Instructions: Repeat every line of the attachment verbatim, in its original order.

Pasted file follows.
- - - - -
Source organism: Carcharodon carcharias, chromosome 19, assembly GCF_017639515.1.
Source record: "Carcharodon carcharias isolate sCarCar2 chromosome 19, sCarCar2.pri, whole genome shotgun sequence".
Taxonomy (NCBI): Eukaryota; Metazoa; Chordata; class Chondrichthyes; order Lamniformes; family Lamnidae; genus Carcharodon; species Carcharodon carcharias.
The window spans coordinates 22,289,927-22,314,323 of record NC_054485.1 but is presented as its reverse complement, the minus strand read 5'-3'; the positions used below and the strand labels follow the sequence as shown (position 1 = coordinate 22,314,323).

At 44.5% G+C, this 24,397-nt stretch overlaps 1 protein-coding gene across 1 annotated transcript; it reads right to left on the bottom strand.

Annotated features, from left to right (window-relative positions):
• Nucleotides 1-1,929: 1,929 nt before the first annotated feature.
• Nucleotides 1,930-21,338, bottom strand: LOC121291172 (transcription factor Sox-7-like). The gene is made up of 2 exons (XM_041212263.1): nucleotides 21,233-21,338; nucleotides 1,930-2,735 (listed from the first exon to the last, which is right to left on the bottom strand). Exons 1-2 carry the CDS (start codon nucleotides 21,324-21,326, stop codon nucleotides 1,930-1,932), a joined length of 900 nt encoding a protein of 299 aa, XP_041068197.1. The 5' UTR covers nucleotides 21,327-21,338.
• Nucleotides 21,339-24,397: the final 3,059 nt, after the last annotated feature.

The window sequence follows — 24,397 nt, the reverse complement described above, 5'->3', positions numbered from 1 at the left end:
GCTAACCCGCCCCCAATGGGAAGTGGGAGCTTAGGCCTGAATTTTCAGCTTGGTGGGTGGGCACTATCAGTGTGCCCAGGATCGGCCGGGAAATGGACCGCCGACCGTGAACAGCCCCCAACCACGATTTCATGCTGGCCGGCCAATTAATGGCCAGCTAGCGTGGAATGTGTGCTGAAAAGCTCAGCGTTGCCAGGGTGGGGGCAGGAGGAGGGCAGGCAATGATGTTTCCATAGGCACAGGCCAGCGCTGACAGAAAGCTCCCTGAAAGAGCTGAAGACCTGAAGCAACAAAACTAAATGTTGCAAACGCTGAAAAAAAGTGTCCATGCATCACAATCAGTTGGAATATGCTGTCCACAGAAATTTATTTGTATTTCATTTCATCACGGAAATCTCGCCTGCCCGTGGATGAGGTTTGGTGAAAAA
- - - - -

Source organism: Carcharodon carcharias, chromosome 19, assembly GCF_017639515.1.
Source record: "Carcharodon carcharias isolate sCarCar2 chromosome 19, sCarCar2.pri, whole genome shotgun sequence".
Taxonomy (NCBI): Eukaryota; Metazoa; Chordata; class Chondrichthyes; order Lamniformes; family Lamnidae; genus Carcharodon; species Carcharodon carcharias.
The window spans coordinates 22,289,927-22,314,323 of record NC_054485.1 but is presented as its reverse complement, the minus strand read 5'-3'; the positions used below and the strand labels follow the sequence as shown (position 1 = coordinate 22,314,323).

At 44.5% G+C, this 24,397-nt stretch overlaps 1 protein-coding gene across 1 annotated transcript; it reads right to left on the bottom strand.

Annotated features, from left to right (window-relative positions):
• Nucleotides 1-1,929: 1,929 nt before the first annotated feature.
• Nucleotides 1,930-21,338, bottom strand: LOC121291172 (transcription factor Sox-7-like). The gene is made up of 2 exons (XM_041212263.1): nucleotides 21,233-21,338; nucleotides 1,930-2,735 (listed from the first exon to the last, which is right to left on the bottom strand). Exons 1-2 carry the CDS (start codon nucleotides 21,324-21,326, stop codon nucleotides 1,930-1,932), a joined length of 900 nt encoding a protein of 299 aa, XP_041068197.1. The 5' UTR covers nucleotides 21,327-21,338.
• Nucleotides 21,339-24,397: the final 3,059 nt, after the last annotated feature.

The window sequence follows — 24,397 nt, the reverse complement described above, 5'->3', positions numbered from 1 at the left end:
GCTAACCCGCCCCCAATGGGAAGTGGGAGCTTAGGCCTGAATTTTCAGCTTGGTGGGTGGGCACTATCAGTGTGCCCAGGATCGGCCGGGAAATGGACCGCCGACCGTGAACAGCCCCCAACCACGATTTCATGCTGGCCGGCCAATTAATGGCCAGCTAGCGTGGAATGTGTGCTGAAAAGCTCAGCGTTGCCAGGGTGGGGGCAGGAGGAGGGCAGGCAATGATGTTTCCATAGGCACAGGCCAGCGCTGACAGAAAGCTCCCTGAAAGAGCTGAAGACCTGAAGCAACAAAACTAAATGTTGCAAACGCTGAAAAAAAGTGTCCATGCATCACAATCAGTTGGAATATGCTGTCCACAGAAATTTATTTGTATTTCATTTCATCACGGAAATCTCGCCTGCCCGTGGATGAGGTTTGGTGAAAAA